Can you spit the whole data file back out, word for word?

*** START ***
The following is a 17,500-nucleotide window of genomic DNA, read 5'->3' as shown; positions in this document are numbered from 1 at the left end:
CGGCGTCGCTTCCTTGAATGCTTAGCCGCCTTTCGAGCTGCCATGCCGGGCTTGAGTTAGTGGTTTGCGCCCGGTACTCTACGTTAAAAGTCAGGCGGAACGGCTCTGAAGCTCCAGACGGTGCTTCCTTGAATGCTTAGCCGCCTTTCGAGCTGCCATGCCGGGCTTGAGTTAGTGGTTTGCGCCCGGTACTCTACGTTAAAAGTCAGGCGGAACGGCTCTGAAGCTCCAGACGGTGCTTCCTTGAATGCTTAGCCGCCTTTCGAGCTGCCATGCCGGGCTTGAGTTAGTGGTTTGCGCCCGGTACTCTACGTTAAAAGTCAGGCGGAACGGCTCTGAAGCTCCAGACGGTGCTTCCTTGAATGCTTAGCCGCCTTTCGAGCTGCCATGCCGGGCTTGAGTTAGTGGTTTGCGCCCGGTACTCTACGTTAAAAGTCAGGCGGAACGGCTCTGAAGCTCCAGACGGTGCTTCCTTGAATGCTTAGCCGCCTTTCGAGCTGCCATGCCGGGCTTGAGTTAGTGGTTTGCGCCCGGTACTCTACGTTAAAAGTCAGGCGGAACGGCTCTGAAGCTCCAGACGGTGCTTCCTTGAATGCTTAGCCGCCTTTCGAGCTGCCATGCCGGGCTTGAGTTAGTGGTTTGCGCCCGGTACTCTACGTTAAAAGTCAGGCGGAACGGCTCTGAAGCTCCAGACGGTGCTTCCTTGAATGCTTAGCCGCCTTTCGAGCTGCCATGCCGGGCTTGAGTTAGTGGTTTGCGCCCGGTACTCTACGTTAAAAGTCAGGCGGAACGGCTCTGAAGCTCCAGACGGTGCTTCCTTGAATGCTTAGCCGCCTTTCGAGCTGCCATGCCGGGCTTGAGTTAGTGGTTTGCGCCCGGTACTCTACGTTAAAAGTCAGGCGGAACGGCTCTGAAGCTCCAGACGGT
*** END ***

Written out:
The following is a 17,500-nucleotide window of genomic DNA, read 5'->3' as shown; positions in this document are numbered from 1 at the left end:
CGGCGTCGCTTCCTTGAATGCTTAGCCGCCTTTCGAGCTGCCATGCCGGGCTTGAGTTAGTGGTTTGCGCCCGGTACTCTACGTTAAAAGTCAGGCGGAACGGCTCTGAAGCTCCAGACGGTGCTTCCTTGAATGCTTAGCCGCCTTTCGAGCTGCCATGCCGGGCTTGAGTTAGTGGTTTGCGCCCGGTACTCTACGTTAAAAGTCAGGCGGAACGGCTCTGAAGCTCCAGACGGTGCTTCCTTGAATGCTTAGCCGCCTTTCGAGCTGCCATGCCGGGCTTGAGTTAGTGGTTTGCGCCCGGTACTCTACGTTAAAAGTCAGGCGGAACGGCTCTGAAGCTCCAGACGGTGCTTCCTTGAATGCTTAGCCGCCTTTCGAGCTGCCATGCCGGGCTTGAGTTAGTGGTTTGCGCCCGGTACTCTACGTTAAAAGTCAGGCGGAACGGCTCTGAAGCTCCAGACGGTGCTTCCTTGAATGCTTAGCCGCCTTTCGAGCTGCCATGCCGGGCTTGAGTTAGTGGTTTGCGCCCGGTACTCTACGTTAAAAGTCAGGCGGAACGGCTCTGAAGCTCCAGACGGTGCTTCCTTGAATGCTTAGCCGCCTTTCGAGCTGCCATGCCGGGCTTGAGTTAGTGGTTTGCGCCCGGTACTCTACGTTAAAAGTCAGGCGGAACGGCTCTGAAGCTCCAGACGGTGCTTCCTTGAATGCTTAGCCGCCTTTCGAGCTGCCATGCCGGGCTTGAGTTAGTGGTTTGCGCCCGGTACTCTACGTTAAAAGTCAGGCGGAACGGCTCTGAAGCTCCAGACGGTGCTTCCTTGAATGCTTAGCCGCCTTTCGAGCTGCCATGCCGGGCTTGAGTTAGTGGTTTGCGCCCGGTACTCTACGTTAAAAGTCAGGCGGAACGGCTCTGAAGCTCCAGACGGT